POTEMKIN VILLAGE? Impressive on the outside, Rosslyn’s skyline is hollowing out. Office vacancy rates there have increased from 20 percent to 28 percent in the past year.
By Kenric Ward | Watchdog.org Virginia Bureau
ARLINGTON, Va. — A proposed $4.9 million county pay hike and the highest per-pupil spending in Northern Virginia add up to still more taxes for Arlington residents.
“Based on current economic projections, including both commercial and residential property tax assessment trends, it is likely that taxes would have to be raised just to maintain a ‘current services’ budget,” County Board member John Vihstadt told Watchdog.
Soaring office vacancies in Rosslyn and Crystal City have sharply reduced property-tax revenues. Fiscal analysts say that puts more pressure on residential property owners.
Tim Wise, president of the Arlington Taxpayers Association, estimates the county’s average residential real estate tax bill could increase as much as $440 per year.
Adding to the taxpayers’ burden:
- Per-pupil spending by the Arlington School District is running more than $2,000 ahead of any Northern Virginia county, at $19,040 per student.
- The county is set to raise employee pay by $4.9 million in the coming fiscal year.
- Transportation planners continue to push multimillion-dollar streetcar projects that would be funded primarily though local bonds.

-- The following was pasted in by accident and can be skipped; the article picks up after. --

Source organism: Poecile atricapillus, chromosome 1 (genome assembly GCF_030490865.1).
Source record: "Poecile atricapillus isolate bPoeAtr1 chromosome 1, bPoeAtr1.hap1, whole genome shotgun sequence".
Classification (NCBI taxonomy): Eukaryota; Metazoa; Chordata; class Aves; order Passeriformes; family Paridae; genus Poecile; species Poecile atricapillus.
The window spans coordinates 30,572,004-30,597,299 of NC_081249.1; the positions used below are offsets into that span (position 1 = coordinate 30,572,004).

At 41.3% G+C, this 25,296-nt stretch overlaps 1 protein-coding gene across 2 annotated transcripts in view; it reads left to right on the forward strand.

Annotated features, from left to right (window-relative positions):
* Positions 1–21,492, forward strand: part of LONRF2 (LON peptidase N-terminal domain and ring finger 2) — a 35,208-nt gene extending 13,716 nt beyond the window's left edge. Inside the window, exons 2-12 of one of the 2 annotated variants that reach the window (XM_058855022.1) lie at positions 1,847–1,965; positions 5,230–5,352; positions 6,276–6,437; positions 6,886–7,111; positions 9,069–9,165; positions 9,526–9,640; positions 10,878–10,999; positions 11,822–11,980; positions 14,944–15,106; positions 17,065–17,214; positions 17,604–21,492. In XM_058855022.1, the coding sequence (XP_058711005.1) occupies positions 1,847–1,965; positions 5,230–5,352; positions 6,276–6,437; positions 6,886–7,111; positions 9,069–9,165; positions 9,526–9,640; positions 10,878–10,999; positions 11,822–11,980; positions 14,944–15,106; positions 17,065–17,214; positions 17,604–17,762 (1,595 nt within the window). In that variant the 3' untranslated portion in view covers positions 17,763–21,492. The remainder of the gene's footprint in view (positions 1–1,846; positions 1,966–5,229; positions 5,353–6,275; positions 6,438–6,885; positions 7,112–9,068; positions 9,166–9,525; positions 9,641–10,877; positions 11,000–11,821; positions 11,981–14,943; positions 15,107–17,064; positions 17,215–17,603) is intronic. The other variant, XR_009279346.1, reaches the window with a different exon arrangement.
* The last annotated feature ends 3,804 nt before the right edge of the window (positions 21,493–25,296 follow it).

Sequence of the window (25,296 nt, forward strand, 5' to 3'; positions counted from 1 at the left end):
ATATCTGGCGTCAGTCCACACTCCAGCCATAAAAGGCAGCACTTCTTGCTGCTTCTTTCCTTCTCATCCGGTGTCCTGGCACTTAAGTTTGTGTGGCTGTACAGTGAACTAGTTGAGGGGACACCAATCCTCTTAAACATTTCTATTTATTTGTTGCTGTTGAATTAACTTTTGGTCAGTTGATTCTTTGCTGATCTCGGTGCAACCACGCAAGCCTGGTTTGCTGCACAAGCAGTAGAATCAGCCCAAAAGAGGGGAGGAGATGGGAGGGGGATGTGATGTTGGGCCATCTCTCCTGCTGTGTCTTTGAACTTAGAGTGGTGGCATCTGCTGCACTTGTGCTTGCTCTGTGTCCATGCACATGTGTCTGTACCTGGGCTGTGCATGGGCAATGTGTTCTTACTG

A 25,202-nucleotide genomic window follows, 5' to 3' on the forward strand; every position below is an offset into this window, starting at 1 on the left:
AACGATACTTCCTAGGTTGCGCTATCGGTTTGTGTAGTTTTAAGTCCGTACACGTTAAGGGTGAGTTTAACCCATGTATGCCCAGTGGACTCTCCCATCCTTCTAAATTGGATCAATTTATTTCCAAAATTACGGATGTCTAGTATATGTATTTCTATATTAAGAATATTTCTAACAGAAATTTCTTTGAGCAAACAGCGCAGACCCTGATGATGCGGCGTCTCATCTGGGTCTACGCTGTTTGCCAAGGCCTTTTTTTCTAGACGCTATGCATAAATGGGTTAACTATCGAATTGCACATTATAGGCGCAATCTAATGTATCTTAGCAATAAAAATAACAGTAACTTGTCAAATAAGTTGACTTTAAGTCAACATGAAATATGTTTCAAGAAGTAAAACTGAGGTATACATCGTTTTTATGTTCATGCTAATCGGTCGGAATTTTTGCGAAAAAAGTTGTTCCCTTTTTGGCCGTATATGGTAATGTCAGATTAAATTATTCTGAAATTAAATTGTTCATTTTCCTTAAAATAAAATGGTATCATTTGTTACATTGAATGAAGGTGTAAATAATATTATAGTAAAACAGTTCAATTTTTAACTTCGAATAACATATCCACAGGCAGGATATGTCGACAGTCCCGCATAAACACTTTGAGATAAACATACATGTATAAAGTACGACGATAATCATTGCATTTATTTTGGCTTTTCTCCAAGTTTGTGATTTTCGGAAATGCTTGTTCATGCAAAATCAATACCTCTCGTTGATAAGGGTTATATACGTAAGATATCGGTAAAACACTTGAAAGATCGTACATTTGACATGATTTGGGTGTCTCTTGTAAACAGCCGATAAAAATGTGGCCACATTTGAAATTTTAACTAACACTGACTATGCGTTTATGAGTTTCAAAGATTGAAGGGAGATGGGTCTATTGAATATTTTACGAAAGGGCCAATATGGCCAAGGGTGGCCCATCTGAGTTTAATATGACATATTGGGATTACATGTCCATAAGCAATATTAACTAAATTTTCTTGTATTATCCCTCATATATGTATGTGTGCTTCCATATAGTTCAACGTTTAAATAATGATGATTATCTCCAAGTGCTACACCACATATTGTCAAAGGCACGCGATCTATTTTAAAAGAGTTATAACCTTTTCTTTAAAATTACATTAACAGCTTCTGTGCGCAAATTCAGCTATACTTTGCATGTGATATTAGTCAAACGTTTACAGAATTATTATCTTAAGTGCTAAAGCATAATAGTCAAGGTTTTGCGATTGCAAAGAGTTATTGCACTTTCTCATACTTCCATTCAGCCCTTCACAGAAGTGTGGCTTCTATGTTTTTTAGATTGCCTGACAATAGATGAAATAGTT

- Arlington built a $1 million bus stop on Columbia Pike, and has several more on the drawing board for a half-million apiece.
Vihstadt, an independent elected on an anti-streetcar platform, sees “difficult decisions and tradeoffs” ahead.
The Democrat-dominated County Board is scheduled to meet Tuesday to discuss the county’s financial situation.
Whatever the board decides, Arlington schools remain a key cost driver.
“If one listens carefully to the education press or the teachers’ unions, one is encouraged to think that more spending ‘for the children’ increases student performance,” Wise noted.
But the Washington Area Boards of Education found that while Arlington spends $5,521 more per-capita than neighboring Fairfax County schools, test outcomes are virtually identical. The average SAT score in Arlington is 1653 while Fairfax posted a 1668.
Kenric Ward is a national reporter for Watchdog.org and bureau of its Virginia Bureau. Contact him at (571) 319-9824. @Kenricward